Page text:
††††††††††† ESTATE OF OíKEEFE.


January, 1878.





The opinions of medical experts as to the condition of a given manís mind are often unsatisfactory.The opinions are to be received with

distrust and many allowances, for the reason that, while an expert in exact sciences or in mechanics has tangible or ascertainable

facts whereon to base his opinion.Those scientists we profess to understand the quality or emotions of the human mind have, in

great part, to rely upon mere conjectures for their inductions, which inductions are often warped or fitted to pet theories or




M. H. MYRICK, presiding.


D. M. Delmas and Hall McAllister, for proponents.


F. A. Spencer, for contestants.


The contest was made on the ground of unsoundness of mind, the result of long continued intoxication.Various medical witnesses were examined upon either side; hypothetical questions were put to them, and replies were received.Referring to the testimony of these experts, the Court instructed the jury:

The testimony of experts is frequently unsatisfactory and many times unreliable.It is unsatisfactory because it cannot convey to our minds the precise reasons why the conclusions are reached; and it is unreliable because it is frequently based upon speculation instead of facts.Expert in the exact sciences and in mechanics, who base their opinions upon the laws of nature and of the exact sciences and their own experience with those laws, have tangible facts before them; but where the opinions are based upon speculation, where the subject of the inquiry, viz:the operation and condition of the human mind, is beyond the possibility of human knowledge, we should receive those opinions as at least uncertain.So, when we see a person perform such or such an act, we can form an opinion whether the act is rational or irrational, whether it is consistent with the standard of average human intelligence and reasonableness; but when we advance to speculations upon what would or not follow upon some supposed existence of mental condition, we go beyond the scope of knowledge and tread upon the realms of imagination or conjecture.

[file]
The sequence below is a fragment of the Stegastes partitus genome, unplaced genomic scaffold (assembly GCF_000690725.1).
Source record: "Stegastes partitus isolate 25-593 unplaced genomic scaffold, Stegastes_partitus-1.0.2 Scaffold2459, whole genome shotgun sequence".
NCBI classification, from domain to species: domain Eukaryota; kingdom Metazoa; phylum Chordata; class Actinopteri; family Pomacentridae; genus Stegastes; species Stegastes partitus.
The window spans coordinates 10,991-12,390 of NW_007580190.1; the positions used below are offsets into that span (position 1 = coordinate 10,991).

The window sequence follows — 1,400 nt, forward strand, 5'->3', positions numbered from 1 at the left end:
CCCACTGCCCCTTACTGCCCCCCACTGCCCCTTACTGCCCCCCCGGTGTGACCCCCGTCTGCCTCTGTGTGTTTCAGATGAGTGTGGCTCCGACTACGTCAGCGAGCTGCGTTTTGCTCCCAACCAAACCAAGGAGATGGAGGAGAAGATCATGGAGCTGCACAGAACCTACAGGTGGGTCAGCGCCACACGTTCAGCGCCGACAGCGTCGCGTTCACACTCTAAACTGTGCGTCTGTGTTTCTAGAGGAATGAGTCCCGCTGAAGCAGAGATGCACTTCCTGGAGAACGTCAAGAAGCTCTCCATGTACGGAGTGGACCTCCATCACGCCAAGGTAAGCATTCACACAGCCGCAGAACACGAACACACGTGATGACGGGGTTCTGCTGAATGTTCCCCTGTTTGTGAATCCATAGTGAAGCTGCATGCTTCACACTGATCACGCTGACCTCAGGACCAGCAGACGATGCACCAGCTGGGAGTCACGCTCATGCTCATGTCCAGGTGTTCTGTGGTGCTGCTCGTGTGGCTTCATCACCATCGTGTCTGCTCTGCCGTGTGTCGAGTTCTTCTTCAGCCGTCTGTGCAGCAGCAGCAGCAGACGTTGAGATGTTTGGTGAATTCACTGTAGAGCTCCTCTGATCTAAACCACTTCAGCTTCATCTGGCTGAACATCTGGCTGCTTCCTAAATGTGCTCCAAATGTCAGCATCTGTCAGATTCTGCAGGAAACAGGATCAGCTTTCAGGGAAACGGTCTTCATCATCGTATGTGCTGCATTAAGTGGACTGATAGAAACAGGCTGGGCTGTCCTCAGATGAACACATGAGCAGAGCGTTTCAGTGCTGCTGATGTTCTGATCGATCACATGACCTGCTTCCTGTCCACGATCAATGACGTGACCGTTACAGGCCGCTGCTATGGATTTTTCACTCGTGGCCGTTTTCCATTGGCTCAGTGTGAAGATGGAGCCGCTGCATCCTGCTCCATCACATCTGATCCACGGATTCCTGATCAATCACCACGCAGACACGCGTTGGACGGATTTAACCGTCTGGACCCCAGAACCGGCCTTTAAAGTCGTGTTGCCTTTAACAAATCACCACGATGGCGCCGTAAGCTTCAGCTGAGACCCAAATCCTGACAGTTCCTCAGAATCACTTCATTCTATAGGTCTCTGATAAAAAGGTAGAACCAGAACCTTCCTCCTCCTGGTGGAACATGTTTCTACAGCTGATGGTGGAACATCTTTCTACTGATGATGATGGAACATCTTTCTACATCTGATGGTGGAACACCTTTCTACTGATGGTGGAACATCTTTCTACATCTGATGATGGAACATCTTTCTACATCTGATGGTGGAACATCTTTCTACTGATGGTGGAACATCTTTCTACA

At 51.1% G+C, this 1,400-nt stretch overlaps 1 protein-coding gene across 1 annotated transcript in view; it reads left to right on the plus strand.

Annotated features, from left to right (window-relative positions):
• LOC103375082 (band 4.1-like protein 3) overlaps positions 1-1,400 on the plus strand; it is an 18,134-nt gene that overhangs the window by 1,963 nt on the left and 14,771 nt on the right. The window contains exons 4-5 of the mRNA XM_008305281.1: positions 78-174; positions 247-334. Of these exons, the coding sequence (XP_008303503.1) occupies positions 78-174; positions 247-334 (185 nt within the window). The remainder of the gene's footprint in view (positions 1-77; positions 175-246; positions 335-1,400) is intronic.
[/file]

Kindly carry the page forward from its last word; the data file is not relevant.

You are instructed, therefore, that while we receive, and you will take into consideration, the opinions of experts, such opinions are not entitled to as much weight as facts, especially where there is a conflict between an opinion and a fact. When a fact is established, it is a fact, and cannot be overcome; while an opinion is but opinion, and may be true and it may be untrue.Opinions of different experts are often diametrically opposed to each other, even when based upon the same supposed condition of things.



Transcribed by Pat Seabolt.

© 2007 Pat Seabolt.